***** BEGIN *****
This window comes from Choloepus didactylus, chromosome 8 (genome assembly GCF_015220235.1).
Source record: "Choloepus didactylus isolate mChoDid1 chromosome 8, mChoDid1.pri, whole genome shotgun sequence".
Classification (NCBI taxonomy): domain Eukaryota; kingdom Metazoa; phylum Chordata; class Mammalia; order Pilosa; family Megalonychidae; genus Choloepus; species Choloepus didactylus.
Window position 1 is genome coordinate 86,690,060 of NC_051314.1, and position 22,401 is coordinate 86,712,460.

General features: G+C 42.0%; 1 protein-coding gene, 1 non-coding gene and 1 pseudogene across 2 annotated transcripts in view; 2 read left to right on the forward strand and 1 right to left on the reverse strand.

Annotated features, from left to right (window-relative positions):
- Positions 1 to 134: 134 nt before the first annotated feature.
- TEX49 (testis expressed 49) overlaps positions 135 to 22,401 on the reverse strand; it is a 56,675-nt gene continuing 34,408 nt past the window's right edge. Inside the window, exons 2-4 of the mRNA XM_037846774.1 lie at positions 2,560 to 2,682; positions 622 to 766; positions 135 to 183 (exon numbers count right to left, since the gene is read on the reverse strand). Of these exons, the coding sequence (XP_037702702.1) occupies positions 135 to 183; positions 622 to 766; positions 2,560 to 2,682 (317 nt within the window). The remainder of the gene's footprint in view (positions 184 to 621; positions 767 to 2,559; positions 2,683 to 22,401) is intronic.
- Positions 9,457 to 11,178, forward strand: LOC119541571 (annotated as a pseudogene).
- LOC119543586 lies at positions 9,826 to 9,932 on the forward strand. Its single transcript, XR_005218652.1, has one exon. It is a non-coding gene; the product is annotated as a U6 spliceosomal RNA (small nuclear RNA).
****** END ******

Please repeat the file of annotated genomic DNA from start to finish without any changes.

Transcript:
This window comes from Choloepus didactylus, chromosome 8 (genome assembly GCF_015220235.1).
Source record: "Choloepus didactylus isolate mChoDid1 chromosome 8, mChoDid1.pri, whole genome shotgun sequence".
Classification (NCBI taxonomy): domain Eukaryota; kingdom Metazoa; phylum Chordata; class Mammalia; order Pilosa; family Megalonychidae; genus Choloepus; species Choloepus didactylus.
Window position 1 is genome coordinate 86,690,060 of NC_051314.1, and position 22,401 is coordinate 86,712,460.

General features: G+C 42.0%; 1 protein-coding gene, 1 non-coding gene and 1 pseudogene across 2 annotated transcripts in view; 2 read left to right on the forward strand and 1 right to left on the reverse strand.

Annotated features, from left to right (window-relative positions):
- Positions 1 to 134: 134 nt before the first annotated feature.
- TEX49 (testis expressed 49) overlaps positions 135 to 22,401 on the reverse strand; it is a 56,675-nt gene continuing 34,408 nt past the window's right edge. Inside the window, exons 2-4 of the mRNA XM_037846774.1 lie at positions 2,560 to 2,682; positions 622 to 766; positions 135 to 183 (exon numbers count right to left, since the gene is read on the reverse strand). Of these exons, the coding sequence (XP_037702702.1) occupies positions 135 to 183; positions 622 to 766; positions 2,560 to 2,682 (317 nt within the window). The remainder of the gene's footprint in view (positions 184 to 621; positions 767 to 2,559; positions 2,683 to 22,401) is intronic.
- Positions 9,457 to 11,178, forward strand: LOC119541571 (annotated as a pseudogene).
- LOC119543586 lies at positions 9,826 to 9,932 on the forward strand. Its single transcript, XR_005218652.1, has one exon. It is a non-coding gene; the product is annotated as a U6 spliceosomal RNA (small nuclear RNA).